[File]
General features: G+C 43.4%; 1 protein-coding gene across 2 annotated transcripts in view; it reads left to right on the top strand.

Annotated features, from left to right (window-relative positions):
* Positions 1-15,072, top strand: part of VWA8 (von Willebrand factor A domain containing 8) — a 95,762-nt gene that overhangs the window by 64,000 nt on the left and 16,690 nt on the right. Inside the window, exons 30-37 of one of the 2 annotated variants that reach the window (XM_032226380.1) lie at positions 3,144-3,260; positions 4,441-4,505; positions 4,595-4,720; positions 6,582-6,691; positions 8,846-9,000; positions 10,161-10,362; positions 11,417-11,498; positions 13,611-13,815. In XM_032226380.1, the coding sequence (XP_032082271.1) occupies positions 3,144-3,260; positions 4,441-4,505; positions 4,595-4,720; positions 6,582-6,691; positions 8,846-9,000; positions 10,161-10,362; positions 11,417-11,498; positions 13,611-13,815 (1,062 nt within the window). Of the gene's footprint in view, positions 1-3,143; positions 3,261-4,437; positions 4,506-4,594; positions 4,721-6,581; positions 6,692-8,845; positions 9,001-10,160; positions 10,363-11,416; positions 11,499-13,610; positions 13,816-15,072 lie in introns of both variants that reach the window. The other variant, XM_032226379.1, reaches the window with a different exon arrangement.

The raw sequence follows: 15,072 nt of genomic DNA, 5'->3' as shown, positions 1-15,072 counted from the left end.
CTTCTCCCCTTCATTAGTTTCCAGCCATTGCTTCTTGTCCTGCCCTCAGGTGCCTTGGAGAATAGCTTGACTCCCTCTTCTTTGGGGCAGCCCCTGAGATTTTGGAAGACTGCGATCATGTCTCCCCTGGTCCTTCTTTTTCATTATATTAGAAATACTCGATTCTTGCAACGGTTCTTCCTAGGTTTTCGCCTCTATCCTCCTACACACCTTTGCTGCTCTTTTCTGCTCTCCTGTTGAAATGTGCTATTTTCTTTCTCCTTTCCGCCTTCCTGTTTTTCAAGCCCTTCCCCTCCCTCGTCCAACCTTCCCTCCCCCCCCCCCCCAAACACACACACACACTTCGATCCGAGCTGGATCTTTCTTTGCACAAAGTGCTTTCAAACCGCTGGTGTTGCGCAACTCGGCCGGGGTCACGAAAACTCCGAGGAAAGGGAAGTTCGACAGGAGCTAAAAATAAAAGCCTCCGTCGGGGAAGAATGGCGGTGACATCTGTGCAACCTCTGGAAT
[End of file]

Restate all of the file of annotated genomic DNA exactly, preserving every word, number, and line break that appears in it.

General features: G+C 43.4%; 1 protein-coding gene across 2 annotated transcripts in view; it reads left to right on the top strand.

Annotated features, from left to right (window-relative positions):
* Positions 1-15,072, top strand: part of VWA8 (von Willebrand factor A domain containing 8) — a 95,762-nt gene that overhangs the window by 64,000 nt on the left and 16,690 nt on the right. Inside the window, exons 30-37 of one of the 2 annotated variants that reach the window (XM_032226380.1) lie at positions 3,144-3,260; positions 4,441-4,505; positions 4,595-4,720; positions 6,582-6,691; positions 8,846-9,000; positions 10,161-10,362; positions 11,417-11,498; positions 13,611-13,815. In XM_032226380.1, the coding sequence (XP_032082271.1) occupies positions 3,144-3,260; positions 4,441-4,505; positions 4,595-4,720; positions 6,582-6,691; positions 8,846-9,000; positions 10,161-10,362; positions 11,417-11,498; positions 13,611-13,815 (1,062 nt within the window). Of the gene's footprint in view, positions 1-3,143; positions 3,261-4,437; positions 4,506-4,594; positions 4,721-6,581; positions 6,692-8,845; positions 9,001-10,160; positions 10,363-11,416; positions 11,499-13,610; positions 13,816-15,072 lie in introns of both variants that reach the window. The other variant, XM_032226379.1, reaches the window with a different exon arrangement.

The raw sequence follows: 15,072 nt of genomic DNA, 5'->3' as shown, positions 1-15,072 counted from the left end.
CTTCTCCCCTTCATTAGTTTCCAGCCATTGCTTCTTGTCCTGCCCTCAGGTGCCTTGGAGAATAGCTTGACTCCCTCTTCTTTGGGGCAGCCCCTGAGATTTTGGAAGACTGCGATCATGTCTCCCCTGGTCCTTCTTTTTCATTATATTAGAAATACTCGATTCTTGCAACGGTTCTTCCTAGGTTTTCGCCTCTATCCTCCTACACACCTTTGCTGCTCTTTTCTGCTCTCCTGTTGAAATGTGCTATTTTCTTTCTCCTTTCCGCCTTCCTGTTTTTCAAGCCCTTCCCCTCCCTCGTCCAACCTTCCCTCCCCCCCCCCCCCAAACACACACACACACTTCGATCCGAGCTGGATCTTTCTTTGCACAAAGTGCTTTCAAACCGCTGGTGTTGCGCAACTCGGCCGGGGTCACGAAAACTCCGAGGAAAGGGAAGTTCGACAGGAGCTAAAAATAAAAGCCTCCGTCGGGGAAGAATGGCGGTGACATCTGTGCAACCTCTGGAAT